A month of Christmas markets
Between Thanksgiving and Christmas I spent every weekend in a different city, then spent the weeks recovering. And clearly not blogging. But read on!
November 27th, the day after Thanksgiving, I went with four of my teaching assistant friends to Grenoble, a beautiful city close to the French Alps. The first thing I noticed was that Grenoble is a much more international-feeling city than Clermont-Ferrand. People tended to make a friendlier first impression and weren’t turned away by people speaking English like we’ve gotten used to in Clermont-Ferrand. Overall, Grenoble is a picturesque city where the Alps are prominently feature in the landscape – although we didn’t get a good view of them because of the clouds. This is also when we came to realize that the French just don’t do brunch. They prefer to eat a measly breakfast, ie. hot chocolate, toast, croissants, coffee, orange juice.
In the month of December, Strasbourg is one of the most talked about cities in France. It is locate in the region of Alsace, which used to be part of Germany. Because Christmas markets were originally a German tradition, the Alsace region and Strasbourg in particular have a swarm of tourists during the Christmas season. Visiting Strasbourg at Christmas was something I didn’t want to leave France without doing, and was lucky to be hosted by a friend who is working on her master’s degree in Strasbourg and did an exchange at Hamline University last year! Strasbourg is now in my top 3 favorite French cities. The culture is unique because it is still influenced by both German and French culture. There are also rivers throughout the city that add to its charm and beauty. Something I learned on my visit was that there are a bunch of important European institutions in Strasbourg, notably the European Parliament.
The best part of my month was a visit from my sister Nadia! We spent a couple days in Clermont-Ferrand while I finished up my work week, then three days in Paris. Here are all the things we saw:
- Christmas market on the Champs-Elysées
- Macarons at La Durée
- Hot chocolate at Les Deux Magots
- The Musée D’Orsay
- A picture in front of the Louvre – not enough time to check out the inside…it really is a massive museum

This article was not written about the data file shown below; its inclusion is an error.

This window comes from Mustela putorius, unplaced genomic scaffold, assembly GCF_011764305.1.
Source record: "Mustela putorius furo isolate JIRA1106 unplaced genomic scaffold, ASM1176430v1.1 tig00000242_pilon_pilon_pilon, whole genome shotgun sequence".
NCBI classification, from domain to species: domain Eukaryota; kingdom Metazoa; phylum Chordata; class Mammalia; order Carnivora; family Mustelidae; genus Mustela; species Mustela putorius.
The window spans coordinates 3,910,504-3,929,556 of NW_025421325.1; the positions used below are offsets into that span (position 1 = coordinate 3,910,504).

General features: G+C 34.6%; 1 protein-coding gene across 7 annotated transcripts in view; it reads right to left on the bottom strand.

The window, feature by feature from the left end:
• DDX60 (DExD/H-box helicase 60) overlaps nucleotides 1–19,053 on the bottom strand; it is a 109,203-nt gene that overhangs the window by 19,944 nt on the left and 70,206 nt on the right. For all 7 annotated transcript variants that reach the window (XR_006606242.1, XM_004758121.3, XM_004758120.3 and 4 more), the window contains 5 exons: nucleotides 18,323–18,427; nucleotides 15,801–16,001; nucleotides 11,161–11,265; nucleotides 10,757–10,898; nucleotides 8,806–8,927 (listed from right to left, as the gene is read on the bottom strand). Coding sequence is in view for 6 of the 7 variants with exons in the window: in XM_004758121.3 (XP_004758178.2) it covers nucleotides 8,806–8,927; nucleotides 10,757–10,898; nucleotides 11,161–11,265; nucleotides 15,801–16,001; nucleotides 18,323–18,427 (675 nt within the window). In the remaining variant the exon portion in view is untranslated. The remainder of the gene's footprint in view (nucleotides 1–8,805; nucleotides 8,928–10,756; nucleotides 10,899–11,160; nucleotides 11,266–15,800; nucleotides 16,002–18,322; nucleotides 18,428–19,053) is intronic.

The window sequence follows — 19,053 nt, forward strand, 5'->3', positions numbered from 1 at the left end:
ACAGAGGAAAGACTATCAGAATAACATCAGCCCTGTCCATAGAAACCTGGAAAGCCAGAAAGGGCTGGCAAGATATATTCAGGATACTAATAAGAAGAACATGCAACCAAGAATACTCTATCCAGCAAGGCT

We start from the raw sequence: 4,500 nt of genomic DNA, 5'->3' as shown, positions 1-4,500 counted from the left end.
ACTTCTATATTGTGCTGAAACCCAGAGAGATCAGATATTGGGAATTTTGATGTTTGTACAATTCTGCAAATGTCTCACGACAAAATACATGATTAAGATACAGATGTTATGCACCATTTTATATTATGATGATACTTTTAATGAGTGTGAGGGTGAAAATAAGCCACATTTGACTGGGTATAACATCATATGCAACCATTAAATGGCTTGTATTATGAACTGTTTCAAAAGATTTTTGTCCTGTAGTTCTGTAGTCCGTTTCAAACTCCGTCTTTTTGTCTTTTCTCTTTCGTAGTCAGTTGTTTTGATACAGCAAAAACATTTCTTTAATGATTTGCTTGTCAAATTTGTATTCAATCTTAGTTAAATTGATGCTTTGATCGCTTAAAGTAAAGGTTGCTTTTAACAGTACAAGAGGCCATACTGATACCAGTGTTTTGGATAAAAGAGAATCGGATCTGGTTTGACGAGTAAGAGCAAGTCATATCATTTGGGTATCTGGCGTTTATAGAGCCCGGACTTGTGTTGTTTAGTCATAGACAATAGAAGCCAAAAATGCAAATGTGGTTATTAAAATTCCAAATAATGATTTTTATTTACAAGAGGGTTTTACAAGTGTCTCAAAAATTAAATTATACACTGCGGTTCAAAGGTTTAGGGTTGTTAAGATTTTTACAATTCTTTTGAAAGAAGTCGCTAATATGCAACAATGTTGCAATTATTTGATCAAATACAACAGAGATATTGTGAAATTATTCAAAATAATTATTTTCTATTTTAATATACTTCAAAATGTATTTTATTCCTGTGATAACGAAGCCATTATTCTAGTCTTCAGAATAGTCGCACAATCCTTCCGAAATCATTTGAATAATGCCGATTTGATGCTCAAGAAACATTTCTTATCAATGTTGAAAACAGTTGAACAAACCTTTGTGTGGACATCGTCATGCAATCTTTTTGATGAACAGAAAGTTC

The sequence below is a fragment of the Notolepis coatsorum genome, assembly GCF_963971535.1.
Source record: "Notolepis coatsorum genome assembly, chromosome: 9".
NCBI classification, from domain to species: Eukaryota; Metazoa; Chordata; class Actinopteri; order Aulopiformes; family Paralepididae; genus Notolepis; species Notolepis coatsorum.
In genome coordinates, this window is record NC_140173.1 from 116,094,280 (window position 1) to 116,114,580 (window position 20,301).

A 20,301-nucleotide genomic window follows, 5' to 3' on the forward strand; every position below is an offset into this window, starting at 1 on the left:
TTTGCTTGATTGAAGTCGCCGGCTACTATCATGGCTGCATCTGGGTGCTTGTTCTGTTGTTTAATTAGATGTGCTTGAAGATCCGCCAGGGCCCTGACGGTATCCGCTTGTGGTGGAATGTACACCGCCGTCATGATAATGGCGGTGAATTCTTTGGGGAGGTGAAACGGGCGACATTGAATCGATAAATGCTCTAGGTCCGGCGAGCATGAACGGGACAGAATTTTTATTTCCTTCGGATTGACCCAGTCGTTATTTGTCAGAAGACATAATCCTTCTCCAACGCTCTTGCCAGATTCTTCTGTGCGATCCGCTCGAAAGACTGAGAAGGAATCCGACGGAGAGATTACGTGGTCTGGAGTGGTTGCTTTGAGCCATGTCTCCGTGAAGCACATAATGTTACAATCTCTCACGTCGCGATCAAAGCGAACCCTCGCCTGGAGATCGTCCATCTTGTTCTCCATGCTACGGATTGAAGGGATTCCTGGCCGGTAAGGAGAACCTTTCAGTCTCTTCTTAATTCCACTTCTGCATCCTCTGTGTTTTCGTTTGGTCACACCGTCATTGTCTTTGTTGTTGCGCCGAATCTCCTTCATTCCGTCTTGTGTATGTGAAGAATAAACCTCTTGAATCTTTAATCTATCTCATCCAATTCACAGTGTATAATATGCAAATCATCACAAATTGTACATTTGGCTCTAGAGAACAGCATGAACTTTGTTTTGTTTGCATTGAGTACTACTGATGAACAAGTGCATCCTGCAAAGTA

- Eiffel Tower
- Notre Dame cathedral
- Centre Pompidou modern art museum
- Luxembourg Gardens
- Musée Orangerie, where Monet’s water lilies paintings are housed
- Climbed the Arc de Triomphe for a panoramic view of the city
- Photo by the Moulin Rouge
- Sacré-Coeur cathedral in Montmartre – one of my favorite parts of the city!
We also visited one of the sites of the Paris terrorist attacks exactly one month after they occurred, which was a shocking and moving experience. We also really enjoyed our experience staying at the “Trendy Hostel” where we made several new friends and played Phase 10 in the evenings! These friends included two girls from Québec, Canada who ended up coming to Clermont-Ferrand a week later to stay with me!
My friend Julia and I spent an afternoon and evening in Lyon before our flight out to Berlin the next morning. I instantly fell in love with this city… the lights on the river at night, the beautiful church overlooking the city, the historic old part of the city, and the liveliness of the city. That night Julia and I tried Couchsurfing for the first time! for those of you who don’t know, couchsurfing is an online community of travelers and people who have a spare couch or bed to host them for free. Since many of the young people in Lyon had already gone home to their families for the holidays, we had trouble finding a place to stay near downtown, but we stayed in a suburb of Lyon in a spacious house with very hospitable people! We learned a new card game and they shared homebrewed beer with us! It was very memorable.
Before you travel to Berlin, you should know that it is a HUGE city. In area, it is over eight times the size of Paris! During our stay in Berlin, I learned about and was reminded of all the history the city holds. World Wars I & II, the legacy of Martin Luther (Berlin has the first Protestant cathedral I’ve visited in Europe!) and the Berlin Wall.
Perhaps the fondest memory I have of Berlin is visiting a bunch of different Christmas markets throughout the city. Gendarmenmarkt was by far the most beautiful, and it was worth the skepticism we had about the 1 euro entry fee (all the other markets we visited were free entry). Other highlights of Berlin include the TV Tower, which is especially picturesque at night, cheap doner kebabs, climbing to the top of the Berlin cathedral for a panoramic view of the city, top-notch street art throughout the city and on the Berlin Wall, and finding out that none of the good nightclubs are open on a Tuesday night but it is still worth going out, because you could make some cool new friends! Also I was mildly disappointed to learn that Germans don’t put sauerkraut on bratwurst.
Since the Clermont-Ferrand airport doesn’t serve many destinations and isn’t cost-effective, traveling long distances is more time-consuming than when I lived in Nice. So, when I found a 10 euro Ryanair flight from Berlin to Brussels, I jumped on it. Then I took a train to Paris then Clermont-Ferrand, which turned out to be a little more expensive than I would have wished, given that I was traveling on Christmas Eve. But, this gave me four hours to explore Brussels a little bit! I had “visited” Brussels in 2013, which was not a real visit but just an overnight wait in the Brussels train station on my way to Germany. My objective in these four hours was to have an authentic Belgian waffle, Belgian fries, and Belgian beer (they have the best beer!!). My mission was accomplished, along with a little wandering around the city. It’s a surprisingly small city for being the administrative center of Europe in many ways.
Stay tuned for a post about my New Year’s travels!